Advice & Best PracticeComment

The pros and cons of splitting out your audit practices

The Big Four’s dominance in the market has been brought into question once again with audits being described as a “route to milking the cash-cow of consultancy business” by Rachel Reeves MP, Chair of the Business, Energy and Industrial Strategy (BEIS) committee.

In April this year, following its review into the “broken” audit market, the BEIS committee called for the audit and non-audit businesses of the UK Big Four to be fully separated as a way to boost competition and improve auditing, whilst ensuring that the UK remains a world leader in corporate governance.

This has sparked a reaction from BDO, which is now considering splitting its audit practice voluntarily, rather than wait for official governance forcing them to take action. BDO is clear that their plans are still very much in the early stages and “nothing is about to happen imminently,” but what are the pros and cons to separating off your auditing practice?


  • Rising regulation – The auditing industry is swamped in regulation and yearly compliance and it’s getting worse. Firms are being ‘turned off’ from registering as auditors by rising regulation and the potential threat this brings of being sued. Regulation such as yearly audit compliance with ICAEW/ACCA, anti-money laundering (AML) and GDPR to name just a few not only costs money (we estimate this compliance cost to be at least £15,000 per year) but time and hassle for complying practices. There is also a very high barrier to entry with registered auditors having to own at least 51% of a practice.
  • Lack of talent – Good auditors remain scarce. The majority of trainees from the Big Four once qualified tend to move into industry rather than stay in practice. Accountancy practices and recruiters are constantly reporting a severe shortage of experienced auditors.
  • More clients exempt – The pool for potential business is also narrowing with auditing no longer relevant to a good proportion of many practices’ clients since the audit exemption threshold for private limited companies increased from £5 million annual turnover to no more than £10.2 million. Fewer SMBs are now required to do an audit, making many practices question the financial feasibility of setting up a separate auditing arm.
  • Lack of new business – Clients are resistant from changing auditor and tend to stick with the same auditor year on year, reassured by the depth of understanding they have of their business and finances, leaving little ‘new business’ opportunity.

As there are often peak times of the year for audits, it can be difficult for an audit only practice to spread their workload evenly and resource efficiently.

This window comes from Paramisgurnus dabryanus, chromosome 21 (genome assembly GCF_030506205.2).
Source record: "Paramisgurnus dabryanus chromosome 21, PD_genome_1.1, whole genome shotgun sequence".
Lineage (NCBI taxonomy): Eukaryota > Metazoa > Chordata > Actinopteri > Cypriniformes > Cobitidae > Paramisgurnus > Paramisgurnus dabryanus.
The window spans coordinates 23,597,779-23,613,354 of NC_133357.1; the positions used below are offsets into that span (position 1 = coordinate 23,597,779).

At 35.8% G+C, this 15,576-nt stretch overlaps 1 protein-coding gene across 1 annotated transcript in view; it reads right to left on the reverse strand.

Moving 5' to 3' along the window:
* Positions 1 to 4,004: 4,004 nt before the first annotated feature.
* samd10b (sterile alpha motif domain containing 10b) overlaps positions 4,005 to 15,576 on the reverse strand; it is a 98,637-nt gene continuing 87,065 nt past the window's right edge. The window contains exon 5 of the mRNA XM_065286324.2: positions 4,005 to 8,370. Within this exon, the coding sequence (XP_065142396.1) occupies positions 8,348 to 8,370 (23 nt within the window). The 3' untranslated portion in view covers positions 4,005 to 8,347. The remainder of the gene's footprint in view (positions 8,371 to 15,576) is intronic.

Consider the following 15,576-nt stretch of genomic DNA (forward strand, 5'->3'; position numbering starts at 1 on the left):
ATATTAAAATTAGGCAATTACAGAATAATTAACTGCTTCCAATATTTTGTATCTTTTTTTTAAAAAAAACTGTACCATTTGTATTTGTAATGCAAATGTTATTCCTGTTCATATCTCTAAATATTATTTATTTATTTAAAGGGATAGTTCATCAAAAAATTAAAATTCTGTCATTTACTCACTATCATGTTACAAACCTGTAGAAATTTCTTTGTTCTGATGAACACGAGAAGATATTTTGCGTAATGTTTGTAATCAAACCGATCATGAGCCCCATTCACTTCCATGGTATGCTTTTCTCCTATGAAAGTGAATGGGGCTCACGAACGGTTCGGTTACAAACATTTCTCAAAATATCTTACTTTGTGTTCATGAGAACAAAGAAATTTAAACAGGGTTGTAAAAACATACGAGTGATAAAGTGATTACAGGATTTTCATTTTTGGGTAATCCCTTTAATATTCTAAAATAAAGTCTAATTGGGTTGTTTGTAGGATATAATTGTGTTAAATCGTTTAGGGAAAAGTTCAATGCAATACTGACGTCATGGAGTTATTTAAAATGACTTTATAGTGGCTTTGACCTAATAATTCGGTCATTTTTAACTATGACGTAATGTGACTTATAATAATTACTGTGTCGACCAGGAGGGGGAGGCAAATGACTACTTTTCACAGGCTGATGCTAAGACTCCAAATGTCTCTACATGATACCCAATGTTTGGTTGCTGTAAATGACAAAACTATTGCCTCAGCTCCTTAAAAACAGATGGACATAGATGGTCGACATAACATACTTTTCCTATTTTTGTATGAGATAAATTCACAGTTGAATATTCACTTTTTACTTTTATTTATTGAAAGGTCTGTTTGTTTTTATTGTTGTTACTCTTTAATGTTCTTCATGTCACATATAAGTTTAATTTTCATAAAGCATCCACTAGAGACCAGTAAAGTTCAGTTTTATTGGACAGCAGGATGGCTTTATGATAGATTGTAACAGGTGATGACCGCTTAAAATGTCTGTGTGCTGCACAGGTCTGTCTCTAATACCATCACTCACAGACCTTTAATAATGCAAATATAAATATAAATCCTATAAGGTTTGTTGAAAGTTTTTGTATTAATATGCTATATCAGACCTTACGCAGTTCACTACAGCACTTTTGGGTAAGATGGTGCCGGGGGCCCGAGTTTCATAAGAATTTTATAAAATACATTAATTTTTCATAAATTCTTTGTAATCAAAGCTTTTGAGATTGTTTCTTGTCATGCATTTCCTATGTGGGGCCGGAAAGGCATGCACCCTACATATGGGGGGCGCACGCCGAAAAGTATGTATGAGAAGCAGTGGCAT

Advantages of splitting off your auditing arm

By specialising in audit your team can truly excel in the field and therefore may be able to market the audit practice within a specific niche.

  • Independence – can demonstrate true independence to regulatory bodies and clients. This should hopefully decrease the risk of non-compliance and potential fines or reprimands. From the client perspective there is no suspicion of additional non-audit selling.
  • Ethical – for the auditor they don’t have the pressure from other parts of the business to keep a particular client happy but should be presenting their findings fairly and not worrying about upsetting the biggest consultancy client of the firm.
  • If this was made mandatory, it may mean that the more sensible audit practices become more successful as they won’t have to compete with mixed practices that are selling audit as a loss leader; a route to cross and upselling additional services. At Goringe, we’ve always offered sensible pricing but we’re aware that across the industry some auditors deliberately underquote on their auditing services as a route to acquiring new business in other areas.

Overall, the BEIS proposal to split the audit and non-audit businesses of the UK Big Four is a sensible one, to improve audit quality, but the continuous tightening of regulations around auditing will just stifle competition rather than boost it. Rather than splitting off their auditing services, it’s likely we’ll see many SME accountants ditch their auditing services all together – questioning whether the BEIS proposal is the silver bullet needed to ‘fixing’ the broken audit market.

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